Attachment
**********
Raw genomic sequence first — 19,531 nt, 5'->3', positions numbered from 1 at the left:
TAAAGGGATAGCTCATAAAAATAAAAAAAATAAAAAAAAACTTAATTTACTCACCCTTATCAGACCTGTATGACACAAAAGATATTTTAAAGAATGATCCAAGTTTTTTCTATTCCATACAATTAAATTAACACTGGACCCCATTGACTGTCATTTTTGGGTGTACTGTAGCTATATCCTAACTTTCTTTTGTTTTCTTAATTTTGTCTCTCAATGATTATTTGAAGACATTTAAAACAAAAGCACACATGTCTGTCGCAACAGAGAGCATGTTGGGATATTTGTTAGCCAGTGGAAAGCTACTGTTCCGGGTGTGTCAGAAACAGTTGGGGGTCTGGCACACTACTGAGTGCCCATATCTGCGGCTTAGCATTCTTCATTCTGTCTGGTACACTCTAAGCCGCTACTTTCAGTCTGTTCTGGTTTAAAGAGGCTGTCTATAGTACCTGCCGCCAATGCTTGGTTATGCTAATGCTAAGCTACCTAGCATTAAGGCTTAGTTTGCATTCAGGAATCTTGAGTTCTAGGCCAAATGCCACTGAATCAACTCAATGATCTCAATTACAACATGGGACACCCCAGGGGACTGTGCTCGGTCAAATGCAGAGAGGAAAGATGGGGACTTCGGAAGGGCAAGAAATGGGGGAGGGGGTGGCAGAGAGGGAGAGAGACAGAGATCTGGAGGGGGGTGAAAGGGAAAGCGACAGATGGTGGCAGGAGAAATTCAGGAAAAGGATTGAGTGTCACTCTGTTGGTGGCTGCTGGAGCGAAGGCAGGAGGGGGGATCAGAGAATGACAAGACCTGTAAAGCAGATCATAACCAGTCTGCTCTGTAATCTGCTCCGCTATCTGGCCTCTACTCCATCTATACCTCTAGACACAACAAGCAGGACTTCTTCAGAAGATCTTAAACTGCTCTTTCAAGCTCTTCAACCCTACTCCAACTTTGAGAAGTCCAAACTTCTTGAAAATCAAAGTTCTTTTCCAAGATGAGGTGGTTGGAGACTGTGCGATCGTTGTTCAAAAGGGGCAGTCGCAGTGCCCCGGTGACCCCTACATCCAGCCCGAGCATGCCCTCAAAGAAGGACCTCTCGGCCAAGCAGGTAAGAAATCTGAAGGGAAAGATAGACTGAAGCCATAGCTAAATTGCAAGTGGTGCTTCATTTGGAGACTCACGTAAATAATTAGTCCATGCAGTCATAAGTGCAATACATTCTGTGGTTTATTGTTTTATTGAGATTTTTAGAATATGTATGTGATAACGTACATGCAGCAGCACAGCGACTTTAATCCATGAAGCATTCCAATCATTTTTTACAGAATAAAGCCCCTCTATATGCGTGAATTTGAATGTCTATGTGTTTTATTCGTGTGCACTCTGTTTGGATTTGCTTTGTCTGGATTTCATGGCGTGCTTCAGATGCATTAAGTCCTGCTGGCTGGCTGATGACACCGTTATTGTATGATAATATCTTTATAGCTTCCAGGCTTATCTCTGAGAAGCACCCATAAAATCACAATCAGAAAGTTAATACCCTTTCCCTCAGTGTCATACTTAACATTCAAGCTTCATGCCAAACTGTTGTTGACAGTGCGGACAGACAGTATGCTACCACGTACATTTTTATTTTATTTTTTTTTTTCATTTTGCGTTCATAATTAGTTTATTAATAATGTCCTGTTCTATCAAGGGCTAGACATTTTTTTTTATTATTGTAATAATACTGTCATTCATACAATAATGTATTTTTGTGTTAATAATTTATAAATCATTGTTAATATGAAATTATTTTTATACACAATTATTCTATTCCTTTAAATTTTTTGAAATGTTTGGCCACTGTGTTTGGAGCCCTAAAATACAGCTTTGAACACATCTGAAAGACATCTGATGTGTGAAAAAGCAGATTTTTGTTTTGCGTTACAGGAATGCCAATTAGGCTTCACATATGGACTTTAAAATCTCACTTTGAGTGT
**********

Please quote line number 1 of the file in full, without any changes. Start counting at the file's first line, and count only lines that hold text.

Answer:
Raw genomic sequence first — 19,531 nt, 5'->3', positions numbered from 1 at the left: